I won't discuss this here but you should at least be using automounted user home directories on your Unix systems.


Unix: Installing Samba Winbind client

Install a recent version of Samba Windbind 3.x client satisfying all dependencies. The older versions of Samba Winbind 3.x depended on an older version of the tdb database system which will give you headaches.

Configure smb.conf (usually /etc/samba/smb.conf) as follows:

[global]
# General Name Options
workgroup = DMZ
realm = DMZ.MYCOMPANY.COM
name resolve order = bcast host
local master = no
domain master = no
preferred master = no
dns proxy = no

# Restrict for internal access only.
interfaces = eth0
bind interfaces only = yes

# Block out Windows domains that do not participate in SSO.
# The logic is a bit flawed here, if you watch the Winbind logs you will notice that it
# iterates through a list of discovered Windows domains for every query, blocking out the
# unwanted domains speeds things up. They should have written an allow-only clause instead.
winbind: ignore domains = TEST TEST2

password server = dc1.dmz.mycompany.com dc2.dmz.mycompany.com *

server string = Samba %v (%h)
security = ADS
kerberos method = secrets and keytab
idmap cache time = 3600
# We are not using writable backend, and there is no way to disable it other than using a limited range.
idmap backend = tdb
idmap uid = 999998-999999
idmap gid = 999998-999999
# IDMAP for DMZ domain
idmap config DMZ : backend = ad
idmap config DMZ : range = 5000-5999
idmap config DMZ : schema_mode = rfc2307
# IDMAP for CORP domain (user must use CORP\\<username> to log in)
idmap config CORP : backend = ad
idmap config CORP : range = 1000-4999
idmap config CORP : schema_mode = rfc2307

# This is the default anyway, setting it may complain for some samba versions.
#winbind separator = \
# Enumeration adds performance penalty, but enables getent command
winbind enum users = yes
winbind enum groups = yes
winbind use default domain = yes
winbind nested groups = yes
winbind expand groups = 3
# Set this if you are using the Active Directory schema template values, otherwise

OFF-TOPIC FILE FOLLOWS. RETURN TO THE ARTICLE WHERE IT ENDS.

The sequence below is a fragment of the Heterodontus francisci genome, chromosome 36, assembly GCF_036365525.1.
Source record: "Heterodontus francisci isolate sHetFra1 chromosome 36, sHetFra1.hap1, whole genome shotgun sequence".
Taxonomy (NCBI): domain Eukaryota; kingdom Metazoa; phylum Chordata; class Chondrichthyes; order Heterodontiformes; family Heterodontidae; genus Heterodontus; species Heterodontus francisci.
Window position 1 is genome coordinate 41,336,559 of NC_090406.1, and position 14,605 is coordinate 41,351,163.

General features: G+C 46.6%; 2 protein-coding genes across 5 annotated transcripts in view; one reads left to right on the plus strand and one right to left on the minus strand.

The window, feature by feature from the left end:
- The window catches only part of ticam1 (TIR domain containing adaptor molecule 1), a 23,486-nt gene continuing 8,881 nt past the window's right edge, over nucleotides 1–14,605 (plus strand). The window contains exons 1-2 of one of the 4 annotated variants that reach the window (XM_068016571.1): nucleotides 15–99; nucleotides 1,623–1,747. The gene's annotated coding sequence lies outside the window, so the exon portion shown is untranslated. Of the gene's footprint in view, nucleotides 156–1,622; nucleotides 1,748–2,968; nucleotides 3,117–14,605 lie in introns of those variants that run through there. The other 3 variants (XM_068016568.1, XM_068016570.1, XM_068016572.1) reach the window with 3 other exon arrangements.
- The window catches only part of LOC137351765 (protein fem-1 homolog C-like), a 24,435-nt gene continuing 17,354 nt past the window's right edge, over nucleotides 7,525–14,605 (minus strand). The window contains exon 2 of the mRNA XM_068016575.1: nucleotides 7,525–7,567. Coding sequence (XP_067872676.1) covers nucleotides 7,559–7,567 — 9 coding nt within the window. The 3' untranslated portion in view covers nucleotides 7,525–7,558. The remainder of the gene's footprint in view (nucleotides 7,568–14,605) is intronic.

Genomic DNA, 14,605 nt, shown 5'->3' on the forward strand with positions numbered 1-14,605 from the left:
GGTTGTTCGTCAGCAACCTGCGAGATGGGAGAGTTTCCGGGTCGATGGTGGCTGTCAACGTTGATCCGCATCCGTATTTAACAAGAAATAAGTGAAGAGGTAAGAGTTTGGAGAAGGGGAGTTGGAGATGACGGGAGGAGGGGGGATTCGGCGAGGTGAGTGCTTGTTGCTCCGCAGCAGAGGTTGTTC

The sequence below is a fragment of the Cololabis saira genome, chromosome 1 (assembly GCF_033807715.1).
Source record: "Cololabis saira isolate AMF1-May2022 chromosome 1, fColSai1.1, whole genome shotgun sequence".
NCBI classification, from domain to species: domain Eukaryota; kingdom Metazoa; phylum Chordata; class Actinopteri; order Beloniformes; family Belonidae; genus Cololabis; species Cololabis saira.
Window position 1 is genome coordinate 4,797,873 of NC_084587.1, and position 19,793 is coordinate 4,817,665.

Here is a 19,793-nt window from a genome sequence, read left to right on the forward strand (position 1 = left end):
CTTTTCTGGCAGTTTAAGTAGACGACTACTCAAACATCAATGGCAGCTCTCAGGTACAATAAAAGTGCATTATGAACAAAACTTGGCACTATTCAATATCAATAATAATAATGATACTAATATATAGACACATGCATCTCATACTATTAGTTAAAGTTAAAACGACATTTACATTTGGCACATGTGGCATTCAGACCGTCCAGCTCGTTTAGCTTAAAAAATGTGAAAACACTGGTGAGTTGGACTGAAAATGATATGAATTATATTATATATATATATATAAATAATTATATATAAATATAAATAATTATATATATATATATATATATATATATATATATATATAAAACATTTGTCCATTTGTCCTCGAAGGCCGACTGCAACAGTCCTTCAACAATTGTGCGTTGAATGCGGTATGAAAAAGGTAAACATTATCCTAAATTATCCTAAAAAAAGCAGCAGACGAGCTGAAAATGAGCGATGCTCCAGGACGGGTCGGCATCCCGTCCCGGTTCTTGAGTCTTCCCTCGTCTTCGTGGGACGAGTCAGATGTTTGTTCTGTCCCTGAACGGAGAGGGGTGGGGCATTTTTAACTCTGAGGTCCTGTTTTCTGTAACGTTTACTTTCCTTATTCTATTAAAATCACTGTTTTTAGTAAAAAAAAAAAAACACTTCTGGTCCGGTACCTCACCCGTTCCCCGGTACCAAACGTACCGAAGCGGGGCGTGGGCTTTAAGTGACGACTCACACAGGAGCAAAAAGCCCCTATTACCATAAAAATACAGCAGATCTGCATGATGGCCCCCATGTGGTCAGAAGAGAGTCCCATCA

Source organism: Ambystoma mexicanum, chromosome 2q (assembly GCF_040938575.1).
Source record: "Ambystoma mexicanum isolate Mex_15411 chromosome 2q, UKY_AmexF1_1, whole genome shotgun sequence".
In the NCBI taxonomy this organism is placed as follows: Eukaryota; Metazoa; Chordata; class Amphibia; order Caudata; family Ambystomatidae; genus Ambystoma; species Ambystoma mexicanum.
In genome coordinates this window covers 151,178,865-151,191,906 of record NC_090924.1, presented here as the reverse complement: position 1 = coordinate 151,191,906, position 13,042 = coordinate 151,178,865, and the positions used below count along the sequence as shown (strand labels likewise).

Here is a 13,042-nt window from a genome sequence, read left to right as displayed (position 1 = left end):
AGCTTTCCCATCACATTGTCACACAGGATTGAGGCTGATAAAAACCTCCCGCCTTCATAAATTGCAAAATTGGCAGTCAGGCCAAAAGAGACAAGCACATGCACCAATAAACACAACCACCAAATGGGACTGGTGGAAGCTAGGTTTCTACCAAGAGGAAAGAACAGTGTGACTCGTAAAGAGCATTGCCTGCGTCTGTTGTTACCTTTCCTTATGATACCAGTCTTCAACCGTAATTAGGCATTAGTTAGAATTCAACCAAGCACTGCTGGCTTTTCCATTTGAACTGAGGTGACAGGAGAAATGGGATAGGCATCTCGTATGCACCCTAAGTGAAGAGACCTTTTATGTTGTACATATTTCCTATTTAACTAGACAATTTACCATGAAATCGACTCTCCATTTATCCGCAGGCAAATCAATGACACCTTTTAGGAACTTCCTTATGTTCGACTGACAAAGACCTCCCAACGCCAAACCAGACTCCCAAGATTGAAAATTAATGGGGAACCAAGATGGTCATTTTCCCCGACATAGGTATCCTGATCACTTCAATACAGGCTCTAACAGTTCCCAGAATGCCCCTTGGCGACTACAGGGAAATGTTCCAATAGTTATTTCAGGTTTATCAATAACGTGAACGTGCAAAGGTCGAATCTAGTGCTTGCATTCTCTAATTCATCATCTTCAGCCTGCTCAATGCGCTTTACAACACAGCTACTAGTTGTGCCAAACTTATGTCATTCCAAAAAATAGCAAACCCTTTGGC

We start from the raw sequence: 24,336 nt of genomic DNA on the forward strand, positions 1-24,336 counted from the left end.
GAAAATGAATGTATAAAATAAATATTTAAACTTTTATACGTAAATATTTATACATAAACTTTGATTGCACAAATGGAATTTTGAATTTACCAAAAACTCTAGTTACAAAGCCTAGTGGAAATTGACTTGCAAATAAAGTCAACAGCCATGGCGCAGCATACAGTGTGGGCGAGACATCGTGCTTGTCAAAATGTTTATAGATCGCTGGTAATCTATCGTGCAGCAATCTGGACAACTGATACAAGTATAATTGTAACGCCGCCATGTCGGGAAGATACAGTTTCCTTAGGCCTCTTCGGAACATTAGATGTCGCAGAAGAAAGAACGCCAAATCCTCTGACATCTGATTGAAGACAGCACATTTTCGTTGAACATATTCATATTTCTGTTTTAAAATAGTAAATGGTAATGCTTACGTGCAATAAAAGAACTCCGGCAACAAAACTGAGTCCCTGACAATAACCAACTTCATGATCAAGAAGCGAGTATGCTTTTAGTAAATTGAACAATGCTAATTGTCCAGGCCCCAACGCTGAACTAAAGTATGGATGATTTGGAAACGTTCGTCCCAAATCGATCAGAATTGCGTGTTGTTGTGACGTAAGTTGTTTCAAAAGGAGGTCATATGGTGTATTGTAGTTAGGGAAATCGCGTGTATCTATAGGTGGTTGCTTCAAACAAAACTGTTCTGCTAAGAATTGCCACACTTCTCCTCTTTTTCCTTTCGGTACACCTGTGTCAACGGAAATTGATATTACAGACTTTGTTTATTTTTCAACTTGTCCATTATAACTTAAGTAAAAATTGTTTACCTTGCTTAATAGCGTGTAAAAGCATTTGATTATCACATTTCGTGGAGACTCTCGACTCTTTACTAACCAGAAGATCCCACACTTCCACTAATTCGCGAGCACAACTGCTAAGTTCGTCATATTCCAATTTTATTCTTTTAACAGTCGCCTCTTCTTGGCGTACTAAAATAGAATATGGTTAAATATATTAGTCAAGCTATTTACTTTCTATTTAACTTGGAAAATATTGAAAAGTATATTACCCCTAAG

# comment out and specify a standard shell and homedir for this host instead.
#winbind nss info = template rfc2307
template shell = /bin/bash
template homedir = /home/%D/%U
# Cache the connections to improve performance
winbind offline logon = true
winbind cache time = 3600

# Charsets
dos charset = ASCII
unix charset = LOCALE
display charset = UTF8

# Logging
log level = 1 winbind:0
log file = /var/log/samba/log.%m



Unix: Installing Kerberos client

We only need to run the client so do not install a Kerberos server. There are two flavours of Kerberos available: MIT restricted to USA, and Heimdal for everyone else.

Install a recent version of the Kerberos client satisfying all dependencies. Older versions of the Kerberos client could not operate in a multi Windows domain environment due to an internal bug.

A large number of configuration directives are not implemented in the Heimdal version making the man page painful.

Ensure the clock on your Unix host is within 5 minutes of the clock on your Windows Domain Controllers otherwise Kerberos will fail all login attempts. You should install the Network Time Protocol (NTP) daemon on all your hosts to keep your computer clocks in sync to avoid this problem.

Configure krb5.conf (usually /etc/krb5.conf) as follows:

[logging]
 default = FILE:/var/log/krb5libs.log
 kdc = FILE:/var/log/krb5kdc.log
 admin_server = FILE:/var/log/kadmind.log

[libdefaults]
 default_realm = DMZ.MYCOMPANY.COM
 dns_lookup_realm = true
 dns_lookup_kdc = true
 ticket_lifetime = 24h
 forwardable = yes

[realms]
 DMZ.MYCOMPANY.COM = {
   kdc = dc1.dmz.mycompany.com
   kdc = dc2.dmz.mycompany.com
   admin_server = dc1.dmz.mycompany.com
   admin_server = dc2.dmz.mycompany.com
   kpasswd_server = dc1.dmz.mycompany.com:464
   kpasswd_server = dc2.dmz.mycompany.com:464
   default_domain = dmz.mycompany.com
 }

[domain_realm]
 dmz.mycompany.com = DMZ.MYCOMPANY.COM
 .dmz.mycompany.com = DMZ.MYCOMPANY.COM

[appdefaults]
 pam = {
   debug = false
   ticket_lifetime = 36000
   renew_lifetime = 36000
   forwardable = true
   krb4_convert = false
 }



Unix: nsswitch.conf

Tell the Name Service Switch to also use Samba Winbind.

Configure specific entries in nsswitch.conf (usually /etc/nsswitch.conf) as follows:

passwd:     files winbind
shadow:     files winbind
group:      files winbind



Unix: Configuring PAM

There are many ways to configure PAM which is complicated further by the many differing implementation techniques used by different Unix systems. The goal however is the same and that is to load the pam_winbind.so library at the correct point. You may want to search the web or consult your own system's documentation on how to go about this on your own computer(s).

The following is what I used for a CentOS 6.x systems.

Configure pam_winbind.conf (usually /etc/security/pam_winbind.conf) as follows:

[global]
# turn on debugging
;debug = yes

# request a cached login if possible
# (needs "winbind offline logon = yes" in smb.conf)
cached_login = yes

# authenticate using kerberos
;krb5_auth = yes

# when using kerberos, request a "FILE" krb5 credential cache type
# (leave empty to just do krb5 authentication but not have a ticket